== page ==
Oracles In The Attic

“Some people never get, some never give.  Some people never die, some never live.” – – Don Williams


I was watching an episode of the Twilight Zone a few weeks ago in which a couple was stranded in a town, having their every move dictated by a little fortune-telling machine in the booth of a restaurant they had been in.  Since an initial reading, they returned repeatedly for guidance, convinced that they were trapped in this town they were passing through, and could leave only when the oracle allowed.

I have been in recovery for over 26 years now, and I swear that there’s nothing that can form a vice grip on me more than when getting obsessive about a psychic or tarot card reading and living my life according to what I heard.  Twelve steps out the window.  Serenity gone.  Happiness internally only when the outside circumstances and people with me behave according to the dictates of myself and the reading.  It’s only been in recent years that I’ve been able to admit that more often than not when I go in for a reading, I’m looking to hear about future events that will conform to my wishes.  The wonder and usefulness of tarot and psychic readings can easily be perverted into addictive drugs by a mind not focused on the here and now, and instead looking toward fantasies of the future to make it happy.

There is great wisdom in metaphoric stories like “The Wizard of Oz,”  in which Dorothy strays from her own inner teacher (home) to find bliss on the yellow brick road.  True, she learned lessons on the way to Oz, but the predominant one was that there is in fact “no place like home.”  Dorothy ultimately finds that her true joy is in the love she had all along, not the cravings that came about due to her own inner dissatisfaction.  The story of the prodigal son is told over and over again in mythology and movies past and present. Sadly, the real story is usually of someone unable to cope with inner turmoil, instead turning to outside addictions.  That is, those that present an illusion of being outside.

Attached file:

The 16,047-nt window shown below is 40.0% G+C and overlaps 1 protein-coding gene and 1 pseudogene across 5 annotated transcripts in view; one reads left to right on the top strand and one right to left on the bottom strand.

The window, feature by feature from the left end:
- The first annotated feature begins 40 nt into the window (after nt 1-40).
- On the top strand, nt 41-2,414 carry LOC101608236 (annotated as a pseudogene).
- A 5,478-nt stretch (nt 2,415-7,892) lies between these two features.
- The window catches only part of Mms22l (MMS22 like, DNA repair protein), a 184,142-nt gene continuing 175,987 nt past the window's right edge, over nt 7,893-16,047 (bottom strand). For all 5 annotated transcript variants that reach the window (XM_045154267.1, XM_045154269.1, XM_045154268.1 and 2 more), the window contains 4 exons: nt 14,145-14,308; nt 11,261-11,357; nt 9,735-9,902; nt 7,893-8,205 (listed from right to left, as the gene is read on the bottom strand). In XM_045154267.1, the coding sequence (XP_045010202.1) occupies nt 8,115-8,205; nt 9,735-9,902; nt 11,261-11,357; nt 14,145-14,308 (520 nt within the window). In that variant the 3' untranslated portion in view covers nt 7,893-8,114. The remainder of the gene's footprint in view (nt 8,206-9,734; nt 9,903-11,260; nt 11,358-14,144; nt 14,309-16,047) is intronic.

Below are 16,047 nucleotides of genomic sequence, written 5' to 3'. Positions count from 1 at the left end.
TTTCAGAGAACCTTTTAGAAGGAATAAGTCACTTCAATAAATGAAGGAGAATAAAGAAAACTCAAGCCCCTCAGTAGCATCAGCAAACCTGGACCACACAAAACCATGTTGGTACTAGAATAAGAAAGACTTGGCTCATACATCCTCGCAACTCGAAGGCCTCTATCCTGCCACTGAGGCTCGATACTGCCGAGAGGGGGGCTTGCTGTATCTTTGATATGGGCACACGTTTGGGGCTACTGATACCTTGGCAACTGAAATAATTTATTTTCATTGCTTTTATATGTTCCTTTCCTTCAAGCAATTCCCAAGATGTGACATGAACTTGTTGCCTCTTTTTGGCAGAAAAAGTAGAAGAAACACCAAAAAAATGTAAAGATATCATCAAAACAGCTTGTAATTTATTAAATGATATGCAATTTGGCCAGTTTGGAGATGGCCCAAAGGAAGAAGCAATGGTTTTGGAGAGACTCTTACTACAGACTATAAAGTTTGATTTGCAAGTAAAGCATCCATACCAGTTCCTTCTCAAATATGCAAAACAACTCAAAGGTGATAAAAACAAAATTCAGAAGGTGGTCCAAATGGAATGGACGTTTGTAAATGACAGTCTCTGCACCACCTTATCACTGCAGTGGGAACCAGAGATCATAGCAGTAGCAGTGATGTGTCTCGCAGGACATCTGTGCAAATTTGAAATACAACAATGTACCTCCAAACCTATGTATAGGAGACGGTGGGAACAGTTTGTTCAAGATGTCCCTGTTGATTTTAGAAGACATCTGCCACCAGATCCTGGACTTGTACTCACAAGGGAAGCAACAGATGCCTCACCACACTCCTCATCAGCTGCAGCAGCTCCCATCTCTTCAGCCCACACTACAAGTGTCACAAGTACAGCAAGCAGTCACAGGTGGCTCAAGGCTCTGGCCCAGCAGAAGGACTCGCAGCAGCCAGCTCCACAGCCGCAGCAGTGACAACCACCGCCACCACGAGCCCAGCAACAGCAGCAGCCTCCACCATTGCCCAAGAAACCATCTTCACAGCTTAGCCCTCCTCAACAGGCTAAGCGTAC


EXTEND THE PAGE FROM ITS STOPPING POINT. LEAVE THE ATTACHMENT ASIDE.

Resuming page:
I once began a long string of tarot readings with a few different readers.  What was I looking for?  Same as about everybody else when we go for a reading:  finance and romance.  When am I gonna hit it big.  When is that next perfect person coming into my life.  I noticed after a while that with each reading, I would get an answer for when “Ms. Right” would come into my life, but the aforementioned time would come and go with no one materializing.  So I’d go for another reading.  Same result.  Another reading.  Ditto.  I got into therapy during a very lonely aftermath of all of those readings stretching a span of about two years.  After some probing, my therapist asked me, “did you ever notice something you commonly did after every single one of those readings?”  He knew the answer but didn’t give it to me, letting me go off on my own til I finally put two and two together a few weeks later.  After every single one of those readings in which a partner was prophesied for me, I dropped out of circulation, making certain that the alliance never happened.  After one too many painful endings, I was trying to ensure I would never get hurt again.